Uganda: Mrs. Museveni Contradicts Mr. Museveni—On the Nature and Challenge of Servant Leadership

Janet Museveni

Harold Acemah

Uganda never ceases to amaze, amuse and offend in almost equal measure. On April 22, Uganda’s First Lady and Minister of Education, Mrs. Janet Museveni, made an interesting presentation to newly elected MPs of the ruling NRM political party at their retreat held in April at the National Leadership Institute, Kyankwanzi. The theme of the retreat was, Ideological orientation for socio-economic transformation.”

The First Lady’s paper titled, “The servant leader as a catalyst for socio-economic transformation,” was incisive and thought-provoking and appears to be a critique of that infamous speech Sabalwanyi–the self annointed “chief fighter”– delivered at Masindi on January 26, 2017… more on that speech later.

In her eloquent presentation, Mrs. Museveni stated that socio-economic transformation was one of four key principles of NRM’s so-called ideology; others being patriotism, pan-Africanism and democracy.

She said that in whatever God wants to accomplish, He appoints a leader and not just any leader, but a servant leader. I can imagine many politicians in the audience cringing and feeling uneasy because her remarks contradicted and were diametrically opposed to remarks made by President Museveni who was present and listening attentively.

According to Mrs. Museveni, the call to leadership is a call to service and leaders who embrace servant leadership choose to serve others rather than themselves. She lamented that for many Ugandan politicians leadership is equated with power, authority, honor, prestige and personal gain, unlike servant leadership which puts service to the people at the centre.

She argued that the essential attributes of a servant leader include, humility, obedience, inner security, being teachable, honesty, love, care for the people, self-control, faithfulness and selflessness. Mrs. Museveni argued fairly convincingly that, “When leaders espouse these values in their communities, they become significant change agents as those around them respond by emulating them.”

Against this background, I recall with trepidation remarks made by President Museveni at a public event held at Masindi on January 26, 2017 which reveal the contradictions and ironies in our beloved country. He said: “I am not an employee. I hear some people saying I am their servant. I am not a servant of anybody. I am a freedom fighter; that is why I do what I do. I don’t do it because I am your servant. I am not your servant.”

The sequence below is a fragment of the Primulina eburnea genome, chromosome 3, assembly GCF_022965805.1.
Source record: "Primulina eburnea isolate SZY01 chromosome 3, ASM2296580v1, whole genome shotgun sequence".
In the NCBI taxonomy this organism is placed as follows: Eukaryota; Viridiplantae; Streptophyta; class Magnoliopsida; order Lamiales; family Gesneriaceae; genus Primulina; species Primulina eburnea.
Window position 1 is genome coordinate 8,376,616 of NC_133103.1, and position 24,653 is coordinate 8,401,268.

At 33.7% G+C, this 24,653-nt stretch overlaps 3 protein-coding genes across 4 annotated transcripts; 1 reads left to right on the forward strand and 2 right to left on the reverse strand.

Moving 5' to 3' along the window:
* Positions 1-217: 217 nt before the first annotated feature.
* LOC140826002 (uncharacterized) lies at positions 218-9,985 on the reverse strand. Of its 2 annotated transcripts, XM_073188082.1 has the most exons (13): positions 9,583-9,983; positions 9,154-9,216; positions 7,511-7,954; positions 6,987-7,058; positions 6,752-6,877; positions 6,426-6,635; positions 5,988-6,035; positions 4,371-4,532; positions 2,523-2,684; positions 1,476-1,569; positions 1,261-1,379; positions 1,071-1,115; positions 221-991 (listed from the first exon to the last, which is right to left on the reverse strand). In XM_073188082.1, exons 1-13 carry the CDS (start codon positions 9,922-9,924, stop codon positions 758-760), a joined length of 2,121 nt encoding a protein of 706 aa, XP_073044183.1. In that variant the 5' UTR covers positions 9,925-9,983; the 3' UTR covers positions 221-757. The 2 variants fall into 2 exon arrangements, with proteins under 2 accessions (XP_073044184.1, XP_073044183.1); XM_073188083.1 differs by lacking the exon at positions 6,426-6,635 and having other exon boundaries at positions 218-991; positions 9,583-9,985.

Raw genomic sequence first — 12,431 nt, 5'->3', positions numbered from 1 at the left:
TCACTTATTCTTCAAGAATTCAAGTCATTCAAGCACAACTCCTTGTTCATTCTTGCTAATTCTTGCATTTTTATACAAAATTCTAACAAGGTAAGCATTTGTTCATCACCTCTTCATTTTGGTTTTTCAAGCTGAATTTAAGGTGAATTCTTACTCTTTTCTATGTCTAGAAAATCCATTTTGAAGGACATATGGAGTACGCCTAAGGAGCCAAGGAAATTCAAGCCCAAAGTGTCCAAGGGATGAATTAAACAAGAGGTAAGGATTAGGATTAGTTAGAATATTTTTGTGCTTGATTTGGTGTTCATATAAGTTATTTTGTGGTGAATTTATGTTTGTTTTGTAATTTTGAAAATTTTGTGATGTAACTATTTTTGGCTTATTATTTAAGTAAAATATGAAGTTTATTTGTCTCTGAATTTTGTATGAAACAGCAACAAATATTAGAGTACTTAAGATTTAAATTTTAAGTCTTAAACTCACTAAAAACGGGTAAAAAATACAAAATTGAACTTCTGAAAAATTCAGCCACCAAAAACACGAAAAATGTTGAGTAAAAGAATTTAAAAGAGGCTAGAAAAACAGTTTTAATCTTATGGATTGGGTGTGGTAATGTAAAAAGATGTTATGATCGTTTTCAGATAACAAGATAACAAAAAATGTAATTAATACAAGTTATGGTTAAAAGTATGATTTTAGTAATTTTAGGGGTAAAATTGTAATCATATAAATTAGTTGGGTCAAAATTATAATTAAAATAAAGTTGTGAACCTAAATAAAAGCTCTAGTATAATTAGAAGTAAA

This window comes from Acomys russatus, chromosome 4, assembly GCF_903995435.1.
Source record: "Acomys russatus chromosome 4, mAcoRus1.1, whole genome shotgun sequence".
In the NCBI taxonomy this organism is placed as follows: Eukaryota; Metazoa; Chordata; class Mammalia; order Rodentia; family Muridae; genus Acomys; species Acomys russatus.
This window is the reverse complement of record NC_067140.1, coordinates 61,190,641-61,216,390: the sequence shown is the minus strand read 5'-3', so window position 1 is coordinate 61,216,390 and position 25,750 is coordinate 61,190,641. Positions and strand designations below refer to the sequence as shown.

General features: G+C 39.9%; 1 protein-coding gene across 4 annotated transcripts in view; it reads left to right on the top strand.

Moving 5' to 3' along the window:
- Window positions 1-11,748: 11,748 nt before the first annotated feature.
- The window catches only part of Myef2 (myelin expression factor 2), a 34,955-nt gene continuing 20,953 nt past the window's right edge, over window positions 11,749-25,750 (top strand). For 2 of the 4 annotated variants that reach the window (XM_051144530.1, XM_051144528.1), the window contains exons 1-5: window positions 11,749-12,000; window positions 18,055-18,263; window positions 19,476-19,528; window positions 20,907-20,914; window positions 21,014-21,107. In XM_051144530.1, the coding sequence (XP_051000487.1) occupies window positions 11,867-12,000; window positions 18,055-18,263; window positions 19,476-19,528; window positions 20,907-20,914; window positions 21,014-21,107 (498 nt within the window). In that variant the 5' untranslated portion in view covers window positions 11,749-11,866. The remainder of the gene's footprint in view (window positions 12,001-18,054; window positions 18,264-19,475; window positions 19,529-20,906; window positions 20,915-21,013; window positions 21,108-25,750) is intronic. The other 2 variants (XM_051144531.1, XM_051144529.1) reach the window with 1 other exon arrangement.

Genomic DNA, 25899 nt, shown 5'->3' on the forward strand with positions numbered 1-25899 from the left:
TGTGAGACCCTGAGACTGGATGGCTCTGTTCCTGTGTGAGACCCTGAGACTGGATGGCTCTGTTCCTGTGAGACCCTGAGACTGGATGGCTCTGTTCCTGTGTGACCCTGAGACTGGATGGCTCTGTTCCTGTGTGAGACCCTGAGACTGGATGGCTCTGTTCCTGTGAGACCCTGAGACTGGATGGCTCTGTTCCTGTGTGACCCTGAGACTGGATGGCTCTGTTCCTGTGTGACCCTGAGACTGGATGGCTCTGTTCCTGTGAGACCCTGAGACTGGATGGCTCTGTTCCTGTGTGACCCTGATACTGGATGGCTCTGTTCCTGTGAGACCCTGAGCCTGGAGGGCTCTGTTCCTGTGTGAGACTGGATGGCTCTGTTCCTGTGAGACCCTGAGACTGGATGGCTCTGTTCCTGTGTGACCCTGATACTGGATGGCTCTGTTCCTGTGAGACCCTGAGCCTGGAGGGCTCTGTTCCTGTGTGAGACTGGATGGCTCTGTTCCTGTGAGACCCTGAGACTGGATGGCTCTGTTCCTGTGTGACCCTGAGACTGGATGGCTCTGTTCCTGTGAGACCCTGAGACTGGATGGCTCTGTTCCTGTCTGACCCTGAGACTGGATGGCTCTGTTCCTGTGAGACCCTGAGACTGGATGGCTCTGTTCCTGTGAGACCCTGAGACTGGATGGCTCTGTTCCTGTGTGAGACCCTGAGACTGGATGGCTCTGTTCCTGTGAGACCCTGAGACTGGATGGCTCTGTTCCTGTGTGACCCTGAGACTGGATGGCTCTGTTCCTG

“I am just a freedom fighter. I am fighting for myself, for my belief; that is how I come in. If anybody thinks you gave me a job, he is deceiving himself. I am just a freedom fighter whom you thought could help you also,” he added. 

The speech was frankly despicable, offensive, mind-boggling and unbecoming and shows clearly that Sabalwanyi is implementing a personal agenda, not a national program. Future generations will wonder how and why 40 million Ugandans tolerated and put up meekly and obediently for over three decades with such abomination, absurdity, insults and outrage!

How low must Uganda sink into the abyss of moral decay and mediocrity before Ugandans and people of goodwill in Europe, the US, Canada and elsewhere in the world join hands and say loudly, clearly and categorically that, enough is enough!

Servant leadership is a concept derived from the Holy Bible. Jesus Christ is the quintessential Servant Leader. As the apostle Paul wrote in his letter to the Philippians: “Your attitude should be the same as that of Christ Jesus who, having the very nature of God, did not consider equality with God as something to be grasped, but made himself nothing; taking the very nature of a servant, being made in human likeness.” Philippians 2:5-7 (NIV)

For us believers, it is a great honour and privilege to be a servant, especially a servant of God. On the contrary, evil, perverted and self-condemned men despise servants and think it is a disgrace to be a servant. Woe unto such people.

Arua, Uganda.

May 4, 2021.

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